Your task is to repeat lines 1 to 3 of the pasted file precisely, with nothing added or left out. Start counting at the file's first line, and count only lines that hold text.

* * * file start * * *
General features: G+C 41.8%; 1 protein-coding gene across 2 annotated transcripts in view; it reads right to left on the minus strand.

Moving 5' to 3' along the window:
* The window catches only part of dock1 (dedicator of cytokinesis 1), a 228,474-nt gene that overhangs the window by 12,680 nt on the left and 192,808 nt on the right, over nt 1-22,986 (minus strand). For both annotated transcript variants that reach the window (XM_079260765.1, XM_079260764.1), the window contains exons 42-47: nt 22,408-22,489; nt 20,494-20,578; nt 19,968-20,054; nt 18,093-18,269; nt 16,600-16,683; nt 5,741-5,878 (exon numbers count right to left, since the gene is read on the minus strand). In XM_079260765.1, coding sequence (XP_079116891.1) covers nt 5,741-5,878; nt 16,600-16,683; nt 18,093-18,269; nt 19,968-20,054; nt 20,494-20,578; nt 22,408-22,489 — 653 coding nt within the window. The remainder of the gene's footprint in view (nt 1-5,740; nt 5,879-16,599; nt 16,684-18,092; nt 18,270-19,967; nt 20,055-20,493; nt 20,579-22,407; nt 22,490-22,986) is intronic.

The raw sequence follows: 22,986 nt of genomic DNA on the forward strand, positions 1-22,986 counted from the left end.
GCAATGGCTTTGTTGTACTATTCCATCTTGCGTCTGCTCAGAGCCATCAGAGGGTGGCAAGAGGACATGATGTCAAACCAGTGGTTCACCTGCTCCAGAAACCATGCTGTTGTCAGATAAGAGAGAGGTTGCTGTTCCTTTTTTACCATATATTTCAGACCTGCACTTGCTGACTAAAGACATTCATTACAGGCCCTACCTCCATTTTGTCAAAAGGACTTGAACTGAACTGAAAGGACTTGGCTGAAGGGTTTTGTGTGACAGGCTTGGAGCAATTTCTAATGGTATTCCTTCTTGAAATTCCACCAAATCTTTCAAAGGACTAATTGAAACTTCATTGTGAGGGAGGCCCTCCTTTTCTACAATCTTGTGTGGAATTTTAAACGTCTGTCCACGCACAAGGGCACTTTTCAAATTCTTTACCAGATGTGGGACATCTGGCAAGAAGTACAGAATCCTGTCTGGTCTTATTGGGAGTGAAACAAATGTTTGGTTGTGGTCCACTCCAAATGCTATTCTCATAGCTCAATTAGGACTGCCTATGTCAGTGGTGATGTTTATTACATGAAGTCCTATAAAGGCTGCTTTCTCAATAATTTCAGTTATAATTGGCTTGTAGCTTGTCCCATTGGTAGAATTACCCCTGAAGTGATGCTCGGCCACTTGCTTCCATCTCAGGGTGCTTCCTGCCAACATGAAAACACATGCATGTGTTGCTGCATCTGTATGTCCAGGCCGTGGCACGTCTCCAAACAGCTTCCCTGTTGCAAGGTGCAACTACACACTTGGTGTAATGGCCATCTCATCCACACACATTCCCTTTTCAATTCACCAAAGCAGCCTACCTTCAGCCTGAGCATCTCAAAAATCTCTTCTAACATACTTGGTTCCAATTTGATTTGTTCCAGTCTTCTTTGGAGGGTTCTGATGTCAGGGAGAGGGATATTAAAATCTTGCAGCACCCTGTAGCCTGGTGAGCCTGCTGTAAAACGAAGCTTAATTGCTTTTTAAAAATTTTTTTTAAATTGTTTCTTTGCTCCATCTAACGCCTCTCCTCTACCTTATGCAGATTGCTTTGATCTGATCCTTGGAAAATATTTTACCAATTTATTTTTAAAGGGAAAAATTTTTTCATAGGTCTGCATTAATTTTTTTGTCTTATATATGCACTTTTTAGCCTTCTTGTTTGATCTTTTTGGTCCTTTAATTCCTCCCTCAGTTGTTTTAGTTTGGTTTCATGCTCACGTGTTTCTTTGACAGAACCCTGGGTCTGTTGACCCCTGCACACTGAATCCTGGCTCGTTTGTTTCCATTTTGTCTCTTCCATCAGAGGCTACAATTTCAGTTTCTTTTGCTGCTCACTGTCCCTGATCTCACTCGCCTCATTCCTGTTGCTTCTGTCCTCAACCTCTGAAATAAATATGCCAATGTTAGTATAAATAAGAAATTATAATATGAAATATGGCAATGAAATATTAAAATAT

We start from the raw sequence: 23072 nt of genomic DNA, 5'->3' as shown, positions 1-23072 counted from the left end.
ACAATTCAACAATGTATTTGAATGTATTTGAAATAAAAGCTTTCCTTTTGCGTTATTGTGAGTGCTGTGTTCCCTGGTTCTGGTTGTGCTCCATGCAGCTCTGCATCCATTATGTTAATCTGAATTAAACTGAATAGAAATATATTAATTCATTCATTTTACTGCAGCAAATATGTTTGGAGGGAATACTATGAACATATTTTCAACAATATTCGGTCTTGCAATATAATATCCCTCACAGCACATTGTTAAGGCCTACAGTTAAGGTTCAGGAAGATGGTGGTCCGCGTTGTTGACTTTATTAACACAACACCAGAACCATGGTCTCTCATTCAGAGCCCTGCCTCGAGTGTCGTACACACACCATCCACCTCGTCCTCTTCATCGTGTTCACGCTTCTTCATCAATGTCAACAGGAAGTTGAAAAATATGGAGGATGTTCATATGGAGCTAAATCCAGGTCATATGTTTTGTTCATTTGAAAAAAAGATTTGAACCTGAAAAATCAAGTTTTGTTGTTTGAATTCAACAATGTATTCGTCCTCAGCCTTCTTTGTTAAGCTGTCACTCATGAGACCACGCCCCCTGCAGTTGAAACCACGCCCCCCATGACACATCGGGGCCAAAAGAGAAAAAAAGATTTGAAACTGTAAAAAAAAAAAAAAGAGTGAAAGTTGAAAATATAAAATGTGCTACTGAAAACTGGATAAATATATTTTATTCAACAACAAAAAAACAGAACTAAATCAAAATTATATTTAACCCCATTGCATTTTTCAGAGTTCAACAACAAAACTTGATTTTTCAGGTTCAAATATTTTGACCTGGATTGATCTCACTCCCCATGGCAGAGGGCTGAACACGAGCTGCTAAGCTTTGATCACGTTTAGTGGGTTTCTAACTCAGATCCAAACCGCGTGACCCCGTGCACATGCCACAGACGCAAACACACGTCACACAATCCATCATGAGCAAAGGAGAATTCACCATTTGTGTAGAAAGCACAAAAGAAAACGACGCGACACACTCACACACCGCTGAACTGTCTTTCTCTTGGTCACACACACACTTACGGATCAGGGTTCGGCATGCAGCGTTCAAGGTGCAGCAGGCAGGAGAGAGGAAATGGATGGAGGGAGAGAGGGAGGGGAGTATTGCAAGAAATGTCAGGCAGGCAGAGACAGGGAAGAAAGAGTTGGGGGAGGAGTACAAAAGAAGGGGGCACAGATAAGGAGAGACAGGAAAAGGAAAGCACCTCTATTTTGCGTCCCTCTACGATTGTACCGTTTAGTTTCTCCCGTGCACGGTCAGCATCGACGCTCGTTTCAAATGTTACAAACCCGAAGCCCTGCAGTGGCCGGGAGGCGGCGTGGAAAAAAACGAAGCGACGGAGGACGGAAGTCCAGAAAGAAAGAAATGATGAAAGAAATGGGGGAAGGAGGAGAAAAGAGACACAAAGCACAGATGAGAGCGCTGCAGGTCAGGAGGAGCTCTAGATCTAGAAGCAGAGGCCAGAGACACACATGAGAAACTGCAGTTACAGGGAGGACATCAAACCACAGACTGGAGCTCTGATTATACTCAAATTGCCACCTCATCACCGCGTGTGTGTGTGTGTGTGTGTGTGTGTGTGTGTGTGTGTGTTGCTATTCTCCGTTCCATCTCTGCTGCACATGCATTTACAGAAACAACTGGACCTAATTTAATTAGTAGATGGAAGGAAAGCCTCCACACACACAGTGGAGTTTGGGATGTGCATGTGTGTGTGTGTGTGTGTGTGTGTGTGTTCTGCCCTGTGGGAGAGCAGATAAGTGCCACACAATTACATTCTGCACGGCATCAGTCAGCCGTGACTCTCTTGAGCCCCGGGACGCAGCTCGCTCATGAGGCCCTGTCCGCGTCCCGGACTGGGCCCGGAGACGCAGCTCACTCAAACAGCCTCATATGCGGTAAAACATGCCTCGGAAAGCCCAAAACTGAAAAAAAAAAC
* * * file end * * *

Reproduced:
General features: G+C 41.8%; 1 protein-coding gene across 2 annotated transcripts in view; it reads right to left on the minus strand.

Moving 5' to 3' along the window:
* The window catches only part of dock1 (dedicator of cytokinesis 1), a 228,474-nt gene that overhangs the window by 12,680 nt on the left and 192,808 nt on the right, over nt 1-22,986 (minus strand). For both annotated transcript variants that reach the window (XM_079260765.1, XM_079260764.1), the window contains exons 42-47: nt 22,408-22,489; nt 20,494-20,578; nt 19,968-20,054; nt 18,093-18,269; nt 16,600-16,683; nt 5,741-5,878 (exon numbers count right to left, since the gene is read on the minus strand). In XM_079260765.1, coding sequence (XP_079116891.1) covers nt 5,741-5,878; nt 16,600-16,683; nt 18,093-18,269; nt 19,968-20,054; nt 20,494-20,578; nt 22,408-22,489 — 653 coding nt within the window. The remainder of the gene's footprint in view (nt 1-5,740; nt 5,879-16,599; nt 16,684-18,092; nt 18,270-19,967; nt 20,055-20,493; nt 20,579-22,407; nt 22,490-22,986) is intronic.